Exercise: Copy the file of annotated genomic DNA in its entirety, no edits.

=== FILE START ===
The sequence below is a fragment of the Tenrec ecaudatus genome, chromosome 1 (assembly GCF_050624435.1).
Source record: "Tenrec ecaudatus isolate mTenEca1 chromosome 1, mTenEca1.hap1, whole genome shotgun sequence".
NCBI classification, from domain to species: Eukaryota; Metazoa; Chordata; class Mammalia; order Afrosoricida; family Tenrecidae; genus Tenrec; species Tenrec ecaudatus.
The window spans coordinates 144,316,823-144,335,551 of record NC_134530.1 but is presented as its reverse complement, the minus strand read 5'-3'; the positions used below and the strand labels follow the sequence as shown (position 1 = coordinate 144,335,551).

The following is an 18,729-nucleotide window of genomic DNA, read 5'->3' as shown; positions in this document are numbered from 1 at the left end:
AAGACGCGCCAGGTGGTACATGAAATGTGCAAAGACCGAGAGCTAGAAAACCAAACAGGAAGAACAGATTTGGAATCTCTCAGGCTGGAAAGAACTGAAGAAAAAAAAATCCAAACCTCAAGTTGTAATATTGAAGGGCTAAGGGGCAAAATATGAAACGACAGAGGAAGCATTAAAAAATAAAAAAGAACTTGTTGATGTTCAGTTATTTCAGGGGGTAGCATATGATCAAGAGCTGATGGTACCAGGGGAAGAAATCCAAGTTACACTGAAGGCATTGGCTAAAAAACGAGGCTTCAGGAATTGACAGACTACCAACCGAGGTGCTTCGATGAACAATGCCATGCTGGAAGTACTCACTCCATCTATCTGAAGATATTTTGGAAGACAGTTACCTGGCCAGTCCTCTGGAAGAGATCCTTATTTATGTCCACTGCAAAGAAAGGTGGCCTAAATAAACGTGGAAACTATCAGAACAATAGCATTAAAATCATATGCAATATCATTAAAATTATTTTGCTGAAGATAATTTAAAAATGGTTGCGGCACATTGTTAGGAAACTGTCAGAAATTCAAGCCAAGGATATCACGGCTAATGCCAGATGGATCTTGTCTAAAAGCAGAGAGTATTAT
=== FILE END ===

The sequence below is a fragment of the Tenrec ecaudatus genome, chromosome 1 (assembly GCF_050624435.1).
Source record: "Tenrec ecaudatus isolate mTenEca1 chromosome 1, mTenEca1.hap1, whole genome shotgun sequence".
NCBI classification, from domain to species: Eukaryota; Metazoa; Chordata; class Mammalia; order Afrosoricida; family Tenrecidae; genus Tenrec; species Tenrec ecaudatus.
The window spans coordinates 144,316,823-144,335,551 of record NC_134530.1 but is presented as its reverse complement, the minus strand read 5'-3'; the positions used below and the strand labels follow the sequence as shown (position 1 = coordinate 144,335,551).

The following is an 18,729-nucleotide window of genomic DNA, read 5'->3' as shown; positions in this document are numbered from 1 at the left end:
AAGACGCGCCAGGTGGTACATGAAATGTGCAAAGACCGAGAGCTAGAAAACCAAACAGGAAGAACAGATTTGGAATCTCTCAGGCTGGAAAGAACTGAAGAAAAAAAAATCCAAACCTCAAGTTGTAATATTGAAGGGCTAAGGGGCAAAATATGAAACGACAGAGGAAGCATTAAAAAATAAAAAAGAACTTGTTGATGTTCAGTTATTTCAGGGGGTAGCATATGATCAAGAGCTGATGGTACCAGGGGAAGAAATCCAAGTTACACTGAAGGCATTGGCTAAAAAACGAGGCTTCAGGAATTGACAGACTACCAACCGAGGTGCTTCGATGAACAATGCCATGCTGGAAGTACTCACTCCATCTATCTGAAGATATTTTGGAAGACAGTTACCTGGCCAGTCCTCTGGAAGAGATCCTTATTTATGTCCACTGCAAAGAAAGGTGGCCTAAATAAACGTGGAAACTATCAGAACAATAGCATTAAAATCATATGCAATATCATTAAAATTATTTTGCTGAAGATAATTTAAAAATGGTTGCGGCACATTGTTAGGAAACTGTCAGAAATTCAAGCCAAGGATATCACGGCTAATGCCAGATGGATCTTGTCTAAAAGCAGAGAGTATTAT